Gluten intolerance: Many Australians needlessly going gluten-free
Many Australians are avoiding gluten for weight or health reasons, despite the lack of evidence. Photo: Getty
From pizza and pasta to pies and pastries, gluten has long been present in some of our favourite foods, but many Australians now shun the ingredient.
A staggering one in four Australians actively avoid gluten in their diets, but a new study published in the Medical Journal of Australia on Monday showed that most reap no benefits.
The number of Australians “choosing to avoid wheat or gluten” has increased in recent years, with around three in 20 Australians now believing they are wheat sensitive and almost a quarter avoiding gluten, the paper said.
This is despite the fact that only around 1 per cent of Australians actually have coeliac disease.
The study of more than 1000 people found that many of those avoiding gluten had symptoms of other gastrointestinal disorders, such as irritable bowel syndrome, and were unnecessarily subjecting themselves to a gluten-free diet.
“Many Australians not diagnosed with coeliac disease also avoid gluten, having reported physiological symptoms they relate to gluten ingestion,” the researchers led by University of Newcastle lecturer and gastroenterologist Michael Potter wrote.
Others avoid gluten because of its presumed general health benefits, despite evidence to the contrary.’’
Dr Potter and colleagues said their study suggests that a large proportion of people in Australia avoid gluten or wheat for reasons of weight control or general health without convincing evidence to back this up.
The safety of a gluten-free diet for people with coeliac disease does not indicate that it has health benefits for those who do not.’’
The gluten-free fad
The gluten-free movement has become mainstream. Photo: Vegemite
Gluten-free eating has gained popularity in recent years, with cafes and restaurants around the nation routinely offering gluten-free menu items.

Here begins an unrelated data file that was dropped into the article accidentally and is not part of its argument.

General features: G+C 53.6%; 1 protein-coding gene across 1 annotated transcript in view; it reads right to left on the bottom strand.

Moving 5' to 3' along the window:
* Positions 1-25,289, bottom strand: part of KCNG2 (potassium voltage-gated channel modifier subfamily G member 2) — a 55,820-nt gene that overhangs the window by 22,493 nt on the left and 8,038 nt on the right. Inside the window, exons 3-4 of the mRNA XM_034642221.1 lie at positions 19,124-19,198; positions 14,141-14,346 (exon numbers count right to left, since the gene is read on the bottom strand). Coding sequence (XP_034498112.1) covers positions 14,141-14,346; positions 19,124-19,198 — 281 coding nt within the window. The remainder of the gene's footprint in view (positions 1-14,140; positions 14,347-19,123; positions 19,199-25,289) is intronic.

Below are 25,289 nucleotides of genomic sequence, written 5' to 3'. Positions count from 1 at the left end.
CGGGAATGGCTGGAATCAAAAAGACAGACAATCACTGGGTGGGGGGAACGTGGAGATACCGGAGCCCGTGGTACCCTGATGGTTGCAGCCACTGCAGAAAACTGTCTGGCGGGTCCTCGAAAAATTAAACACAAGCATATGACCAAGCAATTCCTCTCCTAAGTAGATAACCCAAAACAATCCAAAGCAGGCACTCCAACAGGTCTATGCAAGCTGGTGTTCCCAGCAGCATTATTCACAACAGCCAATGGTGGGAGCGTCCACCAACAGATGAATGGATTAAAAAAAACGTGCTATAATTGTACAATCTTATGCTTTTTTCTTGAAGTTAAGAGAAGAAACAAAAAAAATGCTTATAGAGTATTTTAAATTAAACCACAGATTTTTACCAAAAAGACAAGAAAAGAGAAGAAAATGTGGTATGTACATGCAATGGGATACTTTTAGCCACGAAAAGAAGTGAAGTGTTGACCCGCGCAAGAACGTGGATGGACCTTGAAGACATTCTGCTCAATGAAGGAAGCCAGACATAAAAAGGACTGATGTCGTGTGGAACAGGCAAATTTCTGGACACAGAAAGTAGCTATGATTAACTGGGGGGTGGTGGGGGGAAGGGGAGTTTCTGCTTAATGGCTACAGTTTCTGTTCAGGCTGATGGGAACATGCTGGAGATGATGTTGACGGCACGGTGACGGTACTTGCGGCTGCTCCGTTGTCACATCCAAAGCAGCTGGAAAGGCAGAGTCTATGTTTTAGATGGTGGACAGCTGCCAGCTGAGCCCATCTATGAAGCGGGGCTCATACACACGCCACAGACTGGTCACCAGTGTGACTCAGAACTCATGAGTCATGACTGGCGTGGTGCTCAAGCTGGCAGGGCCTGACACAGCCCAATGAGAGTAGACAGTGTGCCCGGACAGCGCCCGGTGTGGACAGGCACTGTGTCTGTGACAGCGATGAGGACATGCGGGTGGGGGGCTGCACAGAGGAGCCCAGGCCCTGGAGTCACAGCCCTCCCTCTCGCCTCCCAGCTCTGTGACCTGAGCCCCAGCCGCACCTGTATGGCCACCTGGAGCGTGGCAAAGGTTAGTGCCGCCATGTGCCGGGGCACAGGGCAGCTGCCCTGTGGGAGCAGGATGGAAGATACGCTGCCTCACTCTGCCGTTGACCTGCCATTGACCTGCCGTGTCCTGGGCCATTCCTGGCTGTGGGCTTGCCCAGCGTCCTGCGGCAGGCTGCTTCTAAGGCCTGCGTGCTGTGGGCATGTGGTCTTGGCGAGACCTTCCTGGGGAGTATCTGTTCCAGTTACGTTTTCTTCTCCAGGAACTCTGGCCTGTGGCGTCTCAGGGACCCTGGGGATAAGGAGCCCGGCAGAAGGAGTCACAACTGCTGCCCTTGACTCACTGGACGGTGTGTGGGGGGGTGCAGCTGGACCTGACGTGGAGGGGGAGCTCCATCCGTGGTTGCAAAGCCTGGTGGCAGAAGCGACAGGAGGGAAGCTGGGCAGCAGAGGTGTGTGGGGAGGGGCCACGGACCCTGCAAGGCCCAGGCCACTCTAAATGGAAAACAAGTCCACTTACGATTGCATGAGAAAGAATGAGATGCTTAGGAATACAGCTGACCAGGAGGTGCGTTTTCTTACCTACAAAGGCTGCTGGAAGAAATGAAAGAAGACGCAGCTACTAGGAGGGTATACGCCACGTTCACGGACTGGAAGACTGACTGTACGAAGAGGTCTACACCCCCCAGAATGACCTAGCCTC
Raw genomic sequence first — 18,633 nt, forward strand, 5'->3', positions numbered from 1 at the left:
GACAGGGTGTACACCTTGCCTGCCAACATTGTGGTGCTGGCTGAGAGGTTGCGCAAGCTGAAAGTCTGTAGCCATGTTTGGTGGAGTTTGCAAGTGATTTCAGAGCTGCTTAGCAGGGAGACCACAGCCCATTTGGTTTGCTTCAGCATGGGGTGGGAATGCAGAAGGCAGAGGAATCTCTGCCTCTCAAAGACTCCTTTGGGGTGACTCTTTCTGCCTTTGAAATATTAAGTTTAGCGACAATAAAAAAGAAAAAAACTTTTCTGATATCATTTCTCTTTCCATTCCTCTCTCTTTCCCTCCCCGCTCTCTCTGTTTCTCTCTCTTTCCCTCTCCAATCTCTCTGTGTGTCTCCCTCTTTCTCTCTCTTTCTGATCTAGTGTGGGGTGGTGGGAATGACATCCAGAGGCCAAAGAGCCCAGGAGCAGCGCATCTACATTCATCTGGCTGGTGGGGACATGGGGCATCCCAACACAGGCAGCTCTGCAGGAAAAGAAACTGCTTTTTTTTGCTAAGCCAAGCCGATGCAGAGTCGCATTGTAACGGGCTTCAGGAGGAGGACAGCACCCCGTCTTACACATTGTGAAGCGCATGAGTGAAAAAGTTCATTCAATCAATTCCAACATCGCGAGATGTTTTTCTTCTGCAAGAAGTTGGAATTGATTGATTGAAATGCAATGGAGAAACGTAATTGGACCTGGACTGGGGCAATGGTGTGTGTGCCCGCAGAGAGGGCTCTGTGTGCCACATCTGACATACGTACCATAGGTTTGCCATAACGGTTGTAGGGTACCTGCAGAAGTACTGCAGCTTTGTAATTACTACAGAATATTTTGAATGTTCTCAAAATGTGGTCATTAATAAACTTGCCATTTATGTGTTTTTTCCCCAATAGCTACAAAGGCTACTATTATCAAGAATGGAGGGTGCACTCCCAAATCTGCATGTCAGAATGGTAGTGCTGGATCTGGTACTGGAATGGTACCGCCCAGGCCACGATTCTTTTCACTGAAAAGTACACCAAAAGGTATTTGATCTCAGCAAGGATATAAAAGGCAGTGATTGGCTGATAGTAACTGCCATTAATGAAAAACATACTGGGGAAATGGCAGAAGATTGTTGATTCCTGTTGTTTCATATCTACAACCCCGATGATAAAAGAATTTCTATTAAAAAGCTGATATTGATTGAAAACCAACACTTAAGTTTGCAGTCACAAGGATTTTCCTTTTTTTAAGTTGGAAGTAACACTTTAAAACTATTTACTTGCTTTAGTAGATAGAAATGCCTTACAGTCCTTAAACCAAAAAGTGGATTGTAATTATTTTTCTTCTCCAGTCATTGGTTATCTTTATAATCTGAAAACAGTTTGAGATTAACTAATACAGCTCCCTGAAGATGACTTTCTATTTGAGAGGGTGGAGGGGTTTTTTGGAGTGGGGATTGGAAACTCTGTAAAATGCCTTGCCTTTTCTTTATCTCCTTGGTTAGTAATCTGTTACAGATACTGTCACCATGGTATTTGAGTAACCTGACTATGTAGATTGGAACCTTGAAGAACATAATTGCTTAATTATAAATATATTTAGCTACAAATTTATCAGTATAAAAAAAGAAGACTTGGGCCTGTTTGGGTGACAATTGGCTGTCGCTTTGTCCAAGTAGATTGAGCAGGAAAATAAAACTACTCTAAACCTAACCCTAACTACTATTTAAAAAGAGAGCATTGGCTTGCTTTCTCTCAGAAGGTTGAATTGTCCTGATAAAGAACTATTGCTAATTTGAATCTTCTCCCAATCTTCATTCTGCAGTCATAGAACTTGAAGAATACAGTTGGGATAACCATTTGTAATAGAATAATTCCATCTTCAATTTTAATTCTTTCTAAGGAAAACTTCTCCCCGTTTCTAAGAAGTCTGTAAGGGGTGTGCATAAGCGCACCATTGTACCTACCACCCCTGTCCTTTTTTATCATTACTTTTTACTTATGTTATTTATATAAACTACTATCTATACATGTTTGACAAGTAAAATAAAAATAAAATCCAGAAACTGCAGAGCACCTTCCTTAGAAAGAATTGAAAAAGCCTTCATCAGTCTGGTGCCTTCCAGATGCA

A true sign of the times, last year Vegemite released a gluten-free version of its iconic Australian savoury spread.
The millions of Australians choosing to eat gluten-free haven’t been deterred by the lack of evidence, with a growing number of studies unable to detect health benefits.
In 2017, a study from Oslo University Hospital added weight to the long-held doubts of nutritionists and food scientists about self-diagnosed gluten sensitivity.
Homing in on another culprit, the study found that people with self-diagnosed gluten sensitivity were more likely to develop digestive issues after eating specially formulated muesli bars containing a fermentable sugar called fructan, not gluten.
Professor Gibson and colleagues tested 59 people with non-coeliac gluten sensitivity for their reaction to gluten, fructan and a placebo (hidden in muesli bars).
While gluten and placebo produced symptoms, fructan induced symptoms the most.
The study “gave evidence that gluten is not a cause in the vast majority of self-reported, non-coeliac gluten intolerance”, Professor Gibson said.
“The fructans in the wheat are.”
Gluten-free labelling issues
Consumers’ hunger for gluten-free products has also highlighted a major issue with the incorrect labelling of foods.
A number of manufacturers have been caught out selling ‘gluten-free’ foods with traces of gluten, raising concerns for people with coeliac disease whose health depends on a strict gluten-free diet.
In 2018, tests found that one in 40 products labelled gluten-free – including fruit and muesli bars, noodles, crackers, rice snacks and dry pasta – failed the gluten-free detection tests.
The incorrect labelling of foods is a hidden danger, and not only for those with coeliac disease.
In December, a study from James Cook University found that ingredients in incorrectly labelled imported foods were putting allergy sufferers at risk, with potentially deadly allergens found in nearly one in two of the imported food products tested.
Food allergies are increasingly common around the world, and Australia has one of the highest incidences of food allergy among children.
Between 2005 and 2012, hospital admission for food-induced acute allergic reactions spiked by 150 per cent.
Meanwhile, the number of food products recalled due to unlabelled allergens has been steadily increasing over the past decade.